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Racecar driver brings awareness to colon cancer

Published on 11 May 2017 back to previous

Get a colonoscopy—and do it on time.
The message is a simple one, but for John Andretti, it’s life-changing.

The former IndyCar and NASCAR driver’s life took a sudden and unexpected turn in January when a colon screen came back positive for cancer. Stage 3 quickly progressed to stage 4 as the disease spread to his liver.

But instead of retreating into himself, Andretti took up the banner. He wants anyone and everyone to know the importance of getting tested, and getting tested on time. He put his screen off for three years. Had he done it at age 50, he said, he might be in better shape; had he waited longer, he might be worse.

“So for me, it’s not about me having cancer,” Andretti said. “It’s about other people not getting cancer and people getting screened early and understanding the value of getting screened early. Ironically, you probably should never get colon cancer in a lot of ways; 90 percent chance that you won’t if you were screened early.

“We’re pushing people to do that because obviously, it’s a whole lot easier to get a colonoscopy ever several years than to go through this, which is life changing for me, anyway, and I think for most people because you spend half your time in the hospital.”

Colon cancer is the fourth most common cancer diagnosed in the U.S., with 95,000 new cases in 2016 alone, according to Carolinas HealthCare System. Dr. Karis Kremers with CHS’ Levine Cancer Institute said the disease is more common in those older than 50, but it can occur in younger patients, as well.

People with a family history of colon cancer, those with chronic inflammatory bowel disease or anyone experienced symptoms such as rectal bleeding or abdominal pain should screen before the normal recommended age of 50.

Screening has two purposes, Kremers said, the first of which is to detect colon cancer early.

“Part of the key to cure is detecting it early, and if it’s detected while it’s small and hasn’t spread, then there’s a much higher chance of cure,” she said. “The other purpose of colonoscopy is actually to remove precancerous polyps. Most cancer is formed or occurs out of a precancerous polyp, and if you remove it before it turns into cancer, then obviously that’s the best situation.”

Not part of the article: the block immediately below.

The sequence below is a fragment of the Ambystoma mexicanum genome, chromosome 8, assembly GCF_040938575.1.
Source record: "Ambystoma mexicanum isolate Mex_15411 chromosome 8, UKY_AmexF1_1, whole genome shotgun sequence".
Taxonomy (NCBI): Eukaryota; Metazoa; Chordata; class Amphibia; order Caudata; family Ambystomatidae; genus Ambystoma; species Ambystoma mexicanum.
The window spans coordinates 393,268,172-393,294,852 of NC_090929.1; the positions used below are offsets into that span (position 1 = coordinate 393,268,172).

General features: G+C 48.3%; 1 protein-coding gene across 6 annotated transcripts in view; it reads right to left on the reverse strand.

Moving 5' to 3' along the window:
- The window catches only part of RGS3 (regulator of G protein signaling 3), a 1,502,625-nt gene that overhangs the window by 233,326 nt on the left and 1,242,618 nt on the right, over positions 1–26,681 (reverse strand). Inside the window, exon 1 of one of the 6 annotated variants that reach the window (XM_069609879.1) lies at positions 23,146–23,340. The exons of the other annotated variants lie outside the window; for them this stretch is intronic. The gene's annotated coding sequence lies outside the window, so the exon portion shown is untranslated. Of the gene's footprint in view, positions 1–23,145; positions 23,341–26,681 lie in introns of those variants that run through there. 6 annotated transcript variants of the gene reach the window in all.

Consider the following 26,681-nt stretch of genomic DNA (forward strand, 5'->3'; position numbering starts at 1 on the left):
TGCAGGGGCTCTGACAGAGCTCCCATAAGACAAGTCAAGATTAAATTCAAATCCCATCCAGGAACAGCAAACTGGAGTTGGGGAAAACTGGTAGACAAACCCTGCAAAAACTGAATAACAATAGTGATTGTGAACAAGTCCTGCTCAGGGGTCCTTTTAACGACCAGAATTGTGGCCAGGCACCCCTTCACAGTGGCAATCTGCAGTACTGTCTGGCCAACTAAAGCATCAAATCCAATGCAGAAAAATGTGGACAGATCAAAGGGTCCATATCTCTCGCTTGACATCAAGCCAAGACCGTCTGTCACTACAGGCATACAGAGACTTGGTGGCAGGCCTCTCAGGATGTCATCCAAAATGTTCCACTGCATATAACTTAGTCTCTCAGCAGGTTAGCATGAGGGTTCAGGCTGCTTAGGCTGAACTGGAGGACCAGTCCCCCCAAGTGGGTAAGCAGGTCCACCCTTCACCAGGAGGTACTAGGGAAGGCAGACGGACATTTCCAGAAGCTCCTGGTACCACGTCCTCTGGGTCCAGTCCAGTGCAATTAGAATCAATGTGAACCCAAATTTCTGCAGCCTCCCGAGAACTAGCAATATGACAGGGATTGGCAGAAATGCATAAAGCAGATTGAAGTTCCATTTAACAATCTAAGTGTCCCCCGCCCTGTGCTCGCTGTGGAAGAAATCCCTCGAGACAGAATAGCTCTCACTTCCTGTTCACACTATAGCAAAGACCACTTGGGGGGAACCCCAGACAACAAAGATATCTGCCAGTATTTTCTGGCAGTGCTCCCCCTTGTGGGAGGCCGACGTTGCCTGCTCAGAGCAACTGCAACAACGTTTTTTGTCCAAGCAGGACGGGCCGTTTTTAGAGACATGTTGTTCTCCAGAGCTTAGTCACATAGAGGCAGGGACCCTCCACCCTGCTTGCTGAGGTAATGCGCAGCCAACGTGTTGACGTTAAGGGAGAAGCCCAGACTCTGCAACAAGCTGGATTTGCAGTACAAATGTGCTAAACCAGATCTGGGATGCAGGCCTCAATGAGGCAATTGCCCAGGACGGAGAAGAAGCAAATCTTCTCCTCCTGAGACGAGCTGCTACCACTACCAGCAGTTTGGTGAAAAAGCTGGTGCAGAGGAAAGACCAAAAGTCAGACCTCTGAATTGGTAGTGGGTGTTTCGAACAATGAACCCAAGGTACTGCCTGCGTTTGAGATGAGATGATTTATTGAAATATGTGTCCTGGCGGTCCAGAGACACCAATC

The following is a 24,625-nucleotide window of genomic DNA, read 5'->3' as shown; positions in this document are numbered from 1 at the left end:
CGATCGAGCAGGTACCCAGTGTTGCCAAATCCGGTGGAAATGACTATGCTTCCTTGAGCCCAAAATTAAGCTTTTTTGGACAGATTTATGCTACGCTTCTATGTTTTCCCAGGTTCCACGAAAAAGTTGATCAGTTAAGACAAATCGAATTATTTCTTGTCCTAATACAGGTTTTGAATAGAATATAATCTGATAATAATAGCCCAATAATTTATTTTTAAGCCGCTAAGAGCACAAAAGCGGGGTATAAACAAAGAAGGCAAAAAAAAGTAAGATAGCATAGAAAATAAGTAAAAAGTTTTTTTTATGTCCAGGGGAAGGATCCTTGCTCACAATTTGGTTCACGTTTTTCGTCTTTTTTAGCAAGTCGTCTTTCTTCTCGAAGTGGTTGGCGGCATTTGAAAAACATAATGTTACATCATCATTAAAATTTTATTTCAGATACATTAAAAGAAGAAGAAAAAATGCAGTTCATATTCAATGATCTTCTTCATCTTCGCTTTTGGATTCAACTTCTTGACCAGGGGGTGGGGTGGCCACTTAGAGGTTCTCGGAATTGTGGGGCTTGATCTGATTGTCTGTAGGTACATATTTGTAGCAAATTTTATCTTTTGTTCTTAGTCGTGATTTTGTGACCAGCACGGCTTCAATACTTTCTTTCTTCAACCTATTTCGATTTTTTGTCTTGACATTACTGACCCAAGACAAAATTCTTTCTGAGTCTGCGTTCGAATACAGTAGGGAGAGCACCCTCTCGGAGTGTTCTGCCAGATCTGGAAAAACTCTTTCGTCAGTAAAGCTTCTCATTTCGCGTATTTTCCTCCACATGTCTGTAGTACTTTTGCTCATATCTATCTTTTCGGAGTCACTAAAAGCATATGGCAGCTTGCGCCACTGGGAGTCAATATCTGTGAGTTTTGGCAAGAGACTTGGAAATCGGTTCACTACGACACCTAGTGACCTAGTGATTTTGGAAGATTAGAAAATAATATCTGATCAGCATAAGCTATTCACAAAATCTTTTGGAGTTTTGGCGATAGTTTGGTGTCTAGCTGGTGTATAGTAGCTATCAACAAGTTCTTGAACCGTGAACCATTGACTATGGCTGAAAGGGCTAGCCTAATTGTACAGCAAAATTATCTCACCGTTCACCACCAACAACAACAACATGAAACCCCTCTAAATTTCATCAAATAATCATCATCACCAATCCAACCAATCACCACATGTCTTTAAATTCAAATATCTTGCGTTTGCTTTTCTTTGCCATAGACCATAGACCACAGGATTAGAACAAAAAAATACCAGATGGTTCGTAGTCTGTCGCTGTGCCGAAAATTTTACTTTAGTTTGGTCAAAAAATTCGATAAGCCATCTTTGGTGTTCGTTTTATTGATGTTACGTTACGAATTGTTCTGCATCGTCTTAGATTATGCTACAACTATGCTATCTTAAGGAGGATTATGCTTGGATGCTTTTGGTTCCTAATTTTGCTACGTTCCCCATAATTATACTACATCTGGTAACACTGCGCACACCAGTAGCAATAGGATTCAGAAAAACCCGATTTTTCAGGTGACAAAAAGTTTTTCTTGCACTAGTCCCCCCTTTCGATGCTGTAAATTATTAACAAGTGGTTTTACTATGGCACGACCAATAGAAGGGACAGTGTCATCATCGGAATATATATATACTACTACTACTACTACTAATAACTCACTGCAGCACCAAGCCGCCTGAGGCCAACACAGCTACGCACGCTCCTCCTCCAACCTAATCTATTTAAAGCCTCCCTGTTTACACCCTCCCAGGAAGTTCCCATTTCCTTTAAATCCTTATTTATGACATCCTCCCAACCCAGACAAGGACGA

Kremers said many patients avoid or put off their colonoscopy out of a fear of the procedure itself, but she said they weren’t as bad as the anxiety leading up to one.

“I’ve had several of them done, and they’re quite tolerable,” she said. “It’s just very important to do this to prevent he cancer itself and prevent it from being detected at a late stage.”

Andretti is living proof of that.

The racecar driver said he asked about colonoscopies at his various physicals but never got around to scheduling one until his wife went in for hers this past January; he was 53.

“I never avoided it because of any reason,” he said. “It just wasn’t on my radar. And January’s the only time that I can really do things because I get really involved in my son racing and other things. This year my daughter’s getting married, so I’ve got a lot of other things going on.”

The results came back almost immediately, and two days after the screening Andretti went in for surgery.

This article was sourced from Independant Tribune. Click here to read the full story.

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